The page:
12. Wow – this is the best transformation story I have read in a while. Congrats to you, & you have encouraged me to return to my Primal path that I have wandered off of in the past few months…

    Thank you for sharing!!

    1. Thank you, that’s all I could hope for. I never tell people about my changes in order to get compliments, but rather so others are inspired to help themselves! A healthy world is better for everyone in it.

      1. your story is very inspiring as someone who is only a few weeks in, thank you for sharing

  13. Thanks for sharing your ongoing journey with us — it provides the underpinning of hope for so many others beginning their journey. I hope to share my success story shortly, but waiting another few months to nail a few loose ends down. Kudos to your supportive wife — where would we be without all the caring, supportive and dedicated partners in our lives? I run into ‘nutritional & fitness experts’ all the time who shake their head in disbelief at me when I share that I don’t eat grains. It’s frightening to me that these people make a living off of giving poor nutritional advice. Anyway, wish I had found PB years ago. All I can do now is move forward in my new, enlightened world of health and happiness. Cheers/Lu

    1. Thankfully for me, my personal doctor believes that Paleo is the healthiest nutritional diet on the planet. I do not have to explain my choices, and can ask for advice. The sad part is that nutritionists a lot of the time are the first to laugh at me, instead supporting industry-funded studies to “prove” me wrong.

      1. Great story, Sean! My doctors also believe Paleo is the best way to live. Love the bacon tshirts! Those are great!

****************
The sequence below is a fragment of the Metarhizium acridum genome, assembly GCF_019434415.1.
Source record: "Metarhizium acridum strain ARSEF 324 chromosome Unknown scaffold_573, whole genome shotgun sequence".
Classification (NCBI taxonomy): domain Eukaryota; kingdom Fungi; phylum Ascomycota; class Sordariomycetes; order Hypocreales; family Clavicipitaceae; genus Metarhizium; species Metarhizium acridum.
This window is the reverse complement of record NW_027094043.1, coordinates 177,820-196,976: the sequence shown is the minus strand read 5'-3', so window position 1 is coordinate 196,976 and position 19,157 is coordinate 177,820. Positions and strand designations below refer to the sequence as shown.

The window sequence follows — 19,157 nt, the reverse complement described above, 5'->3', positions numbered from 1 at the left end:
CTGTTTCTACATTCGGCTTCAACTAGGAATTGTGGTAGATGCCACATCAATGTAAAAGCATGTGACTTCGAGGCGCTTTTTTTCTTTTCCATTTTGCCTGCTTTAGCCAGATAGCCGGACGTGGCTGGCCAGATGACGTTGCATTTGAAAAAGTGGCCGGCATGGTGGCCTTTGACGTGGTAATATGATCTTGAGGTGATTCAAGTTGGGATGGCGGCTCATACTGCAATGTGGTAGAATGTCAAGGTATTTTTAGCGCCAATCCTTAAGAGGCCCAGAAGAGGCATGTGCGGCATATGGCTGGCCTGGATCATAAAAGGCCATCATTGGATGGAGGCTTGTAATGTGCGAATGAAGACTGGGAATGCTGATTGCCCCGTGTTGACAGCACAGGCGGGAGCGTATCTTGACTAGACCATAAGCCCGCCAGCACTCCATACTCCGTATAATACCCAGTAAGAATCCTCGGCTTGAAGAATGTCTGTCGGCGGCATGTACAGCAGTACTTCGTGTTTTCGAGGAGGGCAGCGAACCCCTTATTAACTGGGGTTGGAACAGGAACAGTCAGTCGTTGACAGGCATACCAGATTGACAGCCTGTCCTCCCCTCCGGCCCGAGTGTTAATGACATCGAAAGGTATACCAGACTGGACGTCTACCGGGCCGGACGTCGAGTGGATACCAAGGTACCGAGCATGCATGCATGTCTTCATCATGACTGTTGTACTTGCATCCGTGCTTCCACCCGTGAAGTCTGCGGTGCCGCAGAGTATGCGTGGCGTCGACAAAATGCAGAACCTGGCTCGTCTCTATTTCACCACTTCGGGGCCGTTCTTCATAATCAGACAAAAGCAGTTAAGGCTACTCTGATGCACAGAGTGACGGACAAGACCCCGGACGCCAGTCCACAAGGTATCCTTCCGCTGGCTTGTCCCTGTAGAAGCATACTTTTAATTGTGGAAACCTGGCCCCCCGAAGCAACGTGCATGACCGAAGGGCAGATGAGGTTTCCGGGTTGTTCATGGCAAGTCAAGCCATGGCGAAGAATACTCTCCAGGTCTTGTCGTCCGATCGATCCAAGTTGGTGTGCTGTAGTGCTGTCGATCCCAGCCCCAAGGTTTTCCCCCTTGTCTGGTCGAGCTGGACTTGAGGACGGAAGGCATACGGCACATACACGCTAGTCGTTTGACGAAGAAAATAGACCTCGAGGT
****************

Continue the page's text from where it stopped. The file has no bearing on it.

14. Wow, well done, Sean! Your transformation is awesome, and inspirational. Food is so powerful, it can either hurt or harm; the proof is in the primal pudding. And it’s nice to see the healthy sheen in your eyes! (all your before photos have glasses)
    🙂

    1. As you could imagine, in those times I did not really like getting my picture taken 🙂

  15. “…eggs, bacon, and avocado in the morning.”

    This is the key to happiness.

  16. Thanks for sharing your story. It’s great that you are feeling so much better so quickly! I have to know where you got that bacon flag shirt though – my son would love it.

  17. Good work. A 10 mile fasted run after 10 hours of work is impressive.

  18. Love your story… you don’t even look like the same person. :))

  19. how great that you tried Primal and stuck with it, and feel better! my husband and i have also gained energy and lost weight, and purchased lots of new clothes! it’s great to feel good, even though i choose to eat differently from my friends.

  20. Love your story and your comment “A way of life has no finish line”. I just texted that comment and your link to my husband and teenage daughter. We are 8 months into the Primal living and it’s changed our lives as well. Congrats to you for making such a big change….you look fantastic and your happiness shows in your face!